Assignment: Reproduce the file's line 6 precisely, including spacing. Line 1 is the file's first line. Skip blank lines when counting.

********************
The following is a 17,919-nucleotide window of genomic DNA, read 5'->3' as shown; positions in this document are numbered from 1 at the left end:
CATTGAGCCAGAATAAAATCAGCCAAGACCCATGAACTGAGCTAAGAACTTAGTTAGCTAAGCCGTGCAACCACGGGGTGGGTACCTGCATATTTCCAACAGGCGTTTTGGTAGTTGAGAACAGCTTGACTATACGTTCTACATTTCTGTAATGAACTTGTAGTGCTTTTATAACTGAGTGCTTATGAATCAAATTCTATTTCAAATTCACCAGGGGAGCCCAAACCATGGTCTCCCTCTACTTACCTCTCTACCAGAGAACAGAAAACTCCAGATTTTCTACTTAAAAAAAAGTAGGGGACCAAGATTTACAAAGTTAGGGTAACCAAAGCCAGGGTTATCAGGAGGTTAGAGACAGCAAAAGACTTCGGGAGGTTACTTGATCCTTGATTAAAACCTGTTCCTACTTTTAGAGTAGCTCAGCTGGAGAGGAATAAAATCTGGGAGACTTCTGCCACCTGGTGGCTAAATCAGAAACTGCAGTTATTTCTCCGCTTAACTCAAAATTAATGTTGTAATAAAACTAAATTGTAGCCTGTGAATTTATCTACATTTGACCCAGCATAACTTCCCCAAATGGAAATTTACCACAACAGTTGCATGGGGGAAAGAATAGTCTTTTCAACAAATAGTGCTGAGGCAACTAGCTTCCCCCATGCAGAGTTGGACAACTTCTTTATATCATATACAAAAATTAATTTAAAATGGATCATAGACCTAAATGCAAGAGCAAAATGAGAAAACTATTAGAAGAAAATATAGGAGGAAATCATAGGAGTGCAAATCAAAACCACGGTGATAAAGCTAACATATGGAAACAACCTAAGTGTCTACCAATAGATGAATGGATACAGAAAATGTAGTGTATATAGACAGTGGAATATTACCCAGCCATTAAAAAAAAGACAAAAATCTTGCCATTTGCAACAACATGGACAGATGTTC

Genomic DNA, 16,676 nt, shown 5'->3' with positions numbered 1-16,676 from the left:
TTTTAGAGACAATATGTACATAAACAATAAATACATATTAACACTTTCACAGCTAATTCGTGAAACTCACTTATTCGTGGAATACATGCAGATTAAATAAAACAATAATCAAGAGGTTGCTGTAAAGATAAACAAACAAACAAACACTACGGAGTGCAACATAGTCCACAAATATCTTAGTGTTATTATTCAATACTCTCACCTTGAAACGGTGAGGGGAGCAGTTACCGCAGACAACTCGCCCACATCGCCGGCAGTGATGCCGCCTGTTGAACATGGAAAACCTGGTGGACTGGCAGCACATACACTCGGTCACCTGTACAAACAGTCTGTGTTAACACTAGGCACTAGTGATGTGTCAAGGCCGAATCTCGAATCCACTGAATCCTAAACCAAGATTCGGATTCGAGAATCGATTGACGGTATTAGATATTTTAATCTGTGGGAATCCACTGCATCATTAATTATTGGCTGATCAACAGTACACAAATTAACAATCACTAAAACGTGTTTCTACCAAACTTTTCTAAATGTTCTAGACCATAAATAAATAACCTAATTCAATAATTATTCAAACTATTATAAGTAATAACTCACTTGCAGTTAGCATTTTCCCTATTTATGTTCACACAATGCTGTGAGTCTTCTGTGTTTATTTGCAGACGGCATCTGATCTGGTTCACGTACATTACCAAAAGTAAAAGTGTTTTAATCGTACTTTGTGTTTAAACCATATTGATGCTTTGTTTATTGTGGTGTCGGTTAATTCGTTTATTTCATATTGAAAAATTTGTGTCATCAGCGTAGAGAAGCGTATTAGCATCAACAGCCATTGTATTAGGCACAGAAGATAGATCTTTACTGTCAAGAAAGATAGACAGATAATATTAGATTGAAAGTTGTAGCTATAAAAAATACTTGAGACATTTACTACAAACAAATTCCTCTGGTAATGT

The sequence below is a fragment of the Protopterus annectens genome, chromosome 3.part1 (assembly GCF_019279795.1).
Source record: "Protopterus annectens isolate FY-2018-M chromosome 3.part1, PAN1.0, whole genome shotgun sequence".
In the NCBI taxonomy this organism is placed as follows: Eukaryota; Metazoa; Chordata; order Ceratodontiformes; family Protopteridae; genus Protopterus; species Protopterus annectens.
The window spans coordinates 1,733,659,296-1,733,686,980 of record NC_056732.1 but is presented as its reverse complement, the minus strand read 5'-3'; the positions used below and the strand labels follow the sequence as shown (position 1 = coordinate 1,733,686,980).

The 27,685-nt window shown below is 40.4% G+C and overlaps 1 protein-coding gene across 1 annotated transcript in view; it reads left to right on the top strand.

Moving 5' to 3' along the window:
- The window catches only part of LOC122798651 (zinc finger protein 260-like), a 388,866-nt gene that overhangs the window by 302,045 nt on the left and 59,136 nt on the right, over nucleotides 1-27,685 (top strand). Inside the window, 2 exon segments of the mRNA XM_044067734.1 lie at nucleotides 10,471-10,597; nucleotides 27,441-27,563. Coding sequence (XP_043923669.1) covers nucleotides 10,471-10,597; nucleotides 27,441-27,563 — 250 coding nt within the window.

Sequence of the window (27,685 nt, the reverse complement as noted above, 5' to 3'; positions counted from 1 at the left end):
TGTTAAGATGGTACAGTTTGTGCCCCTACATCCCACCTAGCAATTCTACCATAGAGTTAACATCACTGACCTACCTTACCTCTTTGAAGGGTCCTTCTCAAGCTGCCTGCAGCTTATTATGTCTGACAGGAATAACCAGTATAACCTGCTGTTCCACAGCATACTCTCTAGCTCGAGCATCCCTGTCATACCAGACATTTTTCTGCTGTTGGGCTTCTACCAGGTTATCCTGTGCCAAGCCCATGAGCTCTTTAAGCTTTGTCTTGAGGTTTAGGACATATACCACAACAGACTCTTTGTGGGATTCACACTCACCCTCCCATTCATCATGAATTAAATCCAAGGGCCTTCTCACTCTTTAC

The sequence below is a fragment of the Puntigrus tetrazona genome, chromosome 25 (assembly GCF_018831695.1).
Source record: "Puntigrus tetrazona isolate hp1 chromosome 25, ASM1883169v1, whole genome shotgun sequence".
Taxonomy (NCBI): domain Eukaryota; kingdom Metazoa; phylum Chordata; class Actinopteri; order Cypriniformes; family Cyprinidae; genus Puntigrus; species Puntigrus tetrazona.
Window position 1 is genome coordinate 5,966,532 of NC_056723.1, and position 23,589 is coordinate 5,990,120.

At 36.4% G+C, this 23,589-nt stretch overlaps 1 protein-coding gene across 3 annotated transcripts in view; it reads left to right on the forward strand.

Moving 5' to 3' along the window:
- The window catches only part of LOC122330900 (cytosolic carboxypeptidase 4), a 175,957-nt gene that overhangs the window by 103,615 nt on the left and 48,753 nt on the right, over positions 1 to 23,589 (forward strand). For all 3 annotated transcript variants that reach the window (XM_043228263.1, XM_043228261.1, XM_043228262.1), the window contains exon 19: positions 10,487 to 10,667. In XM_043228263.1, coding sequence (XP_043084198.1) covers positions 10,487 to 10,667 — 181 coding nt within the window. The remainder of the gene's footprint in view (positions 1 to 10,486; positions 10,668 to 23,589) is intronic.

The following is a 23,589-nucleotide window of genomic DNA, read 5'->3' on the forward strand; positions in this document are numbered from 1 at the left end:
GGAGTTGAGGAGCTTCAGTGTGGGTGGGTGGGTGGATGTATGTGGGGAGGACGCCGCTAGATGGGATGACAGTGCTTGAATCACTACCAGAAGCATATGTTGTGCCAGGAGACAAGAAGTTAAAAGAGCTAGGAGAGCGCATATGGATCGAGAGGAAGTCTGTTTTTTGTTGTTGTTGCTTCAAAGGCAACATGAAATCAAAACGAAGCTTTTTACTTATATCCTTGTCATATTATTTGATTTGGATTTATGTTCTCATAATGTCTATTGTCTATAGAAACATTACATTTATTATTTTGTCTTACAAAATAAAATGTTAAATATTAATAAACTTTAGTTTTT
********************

Source record: "Protopterus annectens isolate FY-2018-M chromosome 3.part1, PAN1.0, whole genome shotgun sequence".